KNOXVILLE -- The volatile Volunteers of Tennessee just finished their third spring practice under a third head coach in three years, and a month that began with several questions provided several answers. Some were positive, others were negative, but many questions remain unanswered.
Here are some of the Vols' biggest questions heading into the offseason.
1. Who is their quarterback?
Though offensive line uncertainly isn't too far behind, there is no more pressing question for the Vols than who will take snaps.
Nick Stephens' midspring departure only slightly decreased the questions, leaving junior college transfer Matt Simms and January enrollee Tyler Bray as the only two real candidates to replace Jonathan Crompton.
Simms seemed the more reliable candidate for most of the spring -- even when Stephens was still there -- but Bray performed much better in the Orange and White game. Bray completed 18 of 40 passes for 200 yards, one touchdown and on interceptions, while Simms completed 12 of 26 passes for 125 yards, one touchdowns and three interception.
Simms, son of NFL legend Phil Simms and brother of Tennessee Titans quarterback Chris Simms, downplayed his Orange and White performance. Bray, like all UT freshmen under new coach Derek Dooley, was not made available for comment.
"I think we've got two talented guys who could help our team in different ways," Dooley said. "We'll see where it goes from here, but both of them showed us some good things this spring."
2. Is immediate help on the way?
Some of UT's eight midterm enrollees -- especially Bray, wide receiver Matt Milton and defensive ends Jacques Smith of Ooltewah and Corey Miller -- had spring moments to remember. The rest of the Vols' top-10 recruiting class will arrive this summer, and many will be expected to provide immediate help in key areas.
Defensive tackle signee John Brown, assuming he qualifies academically, should immediately provide help in the main rotation. The Vols probably won't have much choice there.
Though the 6-foot-6 Milton showed plenty of promise this spring, prep All-American Da'Rick Rogers from Calhoun, Ga., will be given an opportunity to add a dynamic target to an already solid pass-catching corps.
Offensive guard Zach Fulton from the Chicago area showed up at the Orange and White game looking better physically than many linemen already with the Vols. His 6-5, 318-pound frame looked fit and ready to put on pads and help that day, but that certainly doesn't mean he'll simply show up and start this season.
Some summer arrivals, especially All-America kicker Michael Palardy, offensive lineman James Stone and big tailback Rajion Neal, could provide immediate help at positions that need it. But it's difficult at this point to say any player not already on campus will bring such a big boost.
3. Is Nick Reveiz solidly a starter?
Reveiz, UT's defensive captain, is an undersized but intangible-heavy middle linebacker who former coordinator Monte Kiffin said was playing at an All-SEC level before tearing an ACL in last September's win over Ohio.
Coaches like to say players don't lose their starting positions with injuries, but the play of converted fullback Austin Johnson -- a close friend of Reveiz -- raised many eyebrows this spring. Johnson got the spring's biggest defensive surprise award, and he's much bigger and more skilled than Reveiz.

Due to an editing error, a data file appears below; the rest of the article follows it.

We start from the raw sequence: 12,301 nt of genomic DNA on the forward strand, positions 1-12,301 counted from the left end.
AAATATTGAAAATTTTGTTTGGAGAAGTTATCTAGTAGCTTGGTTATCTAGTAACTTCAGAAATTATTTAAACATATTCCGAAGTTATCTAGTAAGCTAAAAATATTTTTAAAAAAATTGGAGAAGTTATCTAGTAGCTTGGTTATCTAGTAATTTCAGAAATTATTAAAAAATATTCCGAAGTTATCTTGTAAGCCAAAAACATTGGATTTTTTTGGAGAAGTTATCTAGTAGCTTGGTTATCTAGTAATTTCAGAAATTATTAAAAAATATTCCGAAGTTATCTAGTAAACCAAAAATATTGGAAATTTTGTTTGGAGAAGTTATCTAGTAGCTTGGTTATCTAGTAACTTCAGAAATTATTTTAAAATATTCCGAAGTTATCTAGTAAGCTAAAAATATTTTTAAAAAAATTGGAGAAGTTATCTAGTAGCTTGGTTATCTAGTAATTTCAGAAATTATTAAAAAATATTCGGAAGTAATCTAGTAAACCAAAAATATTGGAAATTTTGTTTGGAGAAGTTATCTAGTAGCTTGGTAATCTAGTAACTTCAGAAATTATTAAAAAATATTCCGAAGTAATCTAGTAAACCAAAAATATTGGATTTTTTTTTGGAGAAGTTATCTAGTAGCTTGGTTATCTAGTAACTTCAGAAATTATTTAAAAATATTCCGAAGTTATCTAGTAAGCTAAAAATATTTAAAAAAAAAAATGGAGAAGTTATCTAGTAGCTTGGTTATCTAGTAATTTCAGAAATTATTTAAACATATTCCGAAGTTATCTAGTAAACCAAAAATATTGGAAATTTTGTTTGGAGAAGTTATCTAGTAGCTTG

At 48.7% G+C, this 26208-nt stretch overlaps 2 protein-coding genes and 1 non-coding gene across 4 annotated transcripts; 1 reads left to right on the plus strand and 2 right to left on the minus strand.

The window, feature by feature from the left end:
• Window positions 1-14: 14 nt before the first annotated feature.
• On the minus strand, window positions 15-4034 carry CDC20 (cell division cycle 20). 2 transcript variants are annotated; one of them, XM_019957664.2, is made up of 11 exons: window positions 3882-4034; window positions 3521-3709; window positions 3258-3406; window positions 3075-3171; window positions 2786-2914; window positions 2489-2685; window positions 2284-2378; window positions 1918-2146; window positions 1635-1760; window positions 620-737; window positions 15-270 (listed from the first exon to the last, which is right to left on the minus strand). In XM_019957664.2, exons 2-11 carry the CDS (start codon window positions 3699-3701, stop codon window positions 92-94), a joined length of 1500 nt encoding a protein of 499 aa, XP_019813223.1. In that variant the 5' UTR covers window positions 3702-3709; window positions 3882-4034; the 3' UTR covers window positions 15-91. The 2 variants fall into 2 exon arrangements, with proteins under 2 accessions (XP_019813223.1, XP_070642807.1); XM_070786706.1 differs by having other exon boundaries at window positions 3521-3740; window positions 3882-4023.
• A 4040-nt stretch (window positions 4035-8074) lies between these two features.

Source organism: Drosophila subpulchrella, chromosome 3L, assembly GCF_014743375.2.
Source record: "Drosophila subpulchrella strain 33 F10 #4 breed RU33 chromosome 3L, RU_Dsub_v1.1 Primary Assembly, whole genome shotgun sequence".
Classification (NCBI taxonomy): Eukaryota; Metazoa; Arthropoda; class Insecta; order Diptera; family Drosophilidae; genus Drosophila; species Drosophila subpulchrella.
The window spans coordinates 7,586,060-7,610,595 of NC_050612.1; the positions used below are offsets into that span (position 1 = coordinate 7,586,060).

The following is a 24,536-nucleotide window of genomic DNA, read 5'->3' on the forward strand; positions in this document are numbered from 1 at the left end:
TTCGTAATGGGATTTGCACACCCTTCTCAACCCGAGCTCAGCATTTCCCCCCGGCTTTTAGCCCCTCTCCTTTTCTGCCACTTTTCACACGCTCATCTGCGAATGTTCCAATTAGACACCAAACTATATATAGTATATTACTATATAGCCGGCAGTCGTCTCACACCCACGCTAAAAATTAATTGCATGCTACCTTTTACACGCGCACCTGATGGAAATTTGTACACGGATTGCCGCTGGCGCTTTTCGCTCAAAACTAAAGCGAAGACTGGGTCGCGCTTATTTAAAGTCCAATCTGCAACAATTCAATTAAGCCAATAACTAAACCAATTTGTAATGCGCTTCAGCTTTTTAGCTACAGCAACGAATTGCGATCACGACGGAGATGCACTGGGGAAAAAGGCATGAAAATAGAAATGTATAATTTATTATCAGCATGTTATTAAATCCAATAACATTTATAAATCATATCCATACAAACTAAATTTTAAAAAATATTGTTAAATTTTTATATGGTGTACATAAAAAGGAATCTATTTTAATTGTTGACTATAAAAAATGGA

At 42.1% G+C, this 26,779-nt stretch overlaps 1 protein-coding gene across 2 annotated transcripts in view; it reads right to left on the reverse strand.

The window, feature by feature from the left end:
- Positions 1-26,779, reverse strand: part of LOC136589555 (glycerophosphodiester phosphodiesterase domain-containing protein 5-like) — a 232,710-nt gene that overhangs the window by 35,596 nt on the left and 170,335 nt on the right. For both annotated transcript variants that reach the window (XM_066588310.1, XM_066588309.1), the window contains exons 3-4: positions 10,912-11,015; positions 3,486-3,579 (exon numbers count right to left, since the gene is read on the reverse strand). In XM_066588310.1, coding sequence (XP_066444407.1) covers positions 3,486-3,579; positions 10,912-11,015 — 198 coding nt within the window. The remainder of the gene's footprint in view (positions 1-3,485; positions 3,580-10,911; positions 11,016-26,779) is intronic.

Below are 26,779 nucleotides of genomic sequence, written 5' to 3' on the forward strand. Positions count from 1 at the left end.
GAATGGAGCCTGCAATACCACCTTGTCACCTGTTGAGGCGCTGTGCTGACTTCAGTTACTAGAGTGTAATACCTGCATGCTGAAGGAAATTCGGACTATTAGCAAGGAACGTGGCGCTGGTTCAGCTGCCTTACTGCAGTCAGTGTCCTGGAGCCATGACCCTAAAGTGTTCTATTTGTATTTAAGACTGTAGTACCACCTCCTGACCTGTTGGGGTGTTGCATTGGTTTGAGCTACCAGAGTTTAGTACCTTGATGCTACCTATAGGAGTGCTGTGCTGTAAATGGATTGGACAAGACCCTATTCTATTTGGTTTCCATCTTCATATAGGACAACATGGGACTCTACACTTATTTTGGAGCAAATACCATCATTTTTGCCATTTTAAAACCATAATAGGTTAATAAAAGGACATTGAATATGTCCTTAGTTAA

This might be classified as a "good problem," especially considering the Mike linebacker's crucial role in any defense, but it still will be something to watch in preseason.
4. Will the special teams be special?
No coach publicly downplays the importance of special teams, but many of those coaches don't back up those words with hours and hours of commitment to the game's third facet.
"Everybody says they're going to focus on special teams," Dooley said. "It's one thing to say you're going to be good on special teams, but it's another to actually commit yourself and your time to making that a reality. It doesn't just happen. You've got to work at it all the time to really be special."
Dooley has a solid track record as a special teams head coach, as does new special teams assistant Erik Russell from Texas Tech.
UT return specialist David Oku liked what he saw this spring.
"We spent two or three or sometimes even four periods (per day) on it," Oku said. "That's a lot for special teams ... but I'm not complaining. I love it, actually."
5. Can they do more with less?
Much of the groundwork Dooley laid this spring was for a team built on doing more with less.
Premiums were put on special teams and discipline. Fifteen-yard penalties in practice were handled immediately and sternly. Basic fundamentals had to be installed and proven before the Vols moved onto other matters, even for incredibly inexperienced spots like the offensive line.
Editor's note: Today ends a three-part spring-practice analysis from University of Tennessee beat writer Wes Rucker. Part three focuses on the unanswered questions heading into summer conditioning drills.
Even Dooley's coordinator hirings have proven capable of doing more with less. He retained Jim Chaney, whose spread offenses at traditionally mediocre Purdue tore up the Big Ten. He brought in Justin Wilcox, who went 49-4 with two undefeated seasons and two BCS game wins as defensive coordinator at Boise State.
Dooley eventually wants UT to rejoin the nation's elite by compiling elite recruiting classes and overpowering opponents, like the Vols did for much of the 1990s. But that's not possible right now, so they've got to find a scrappier formula for immediate success. And that seems like precisely what Dooley is trying to do.
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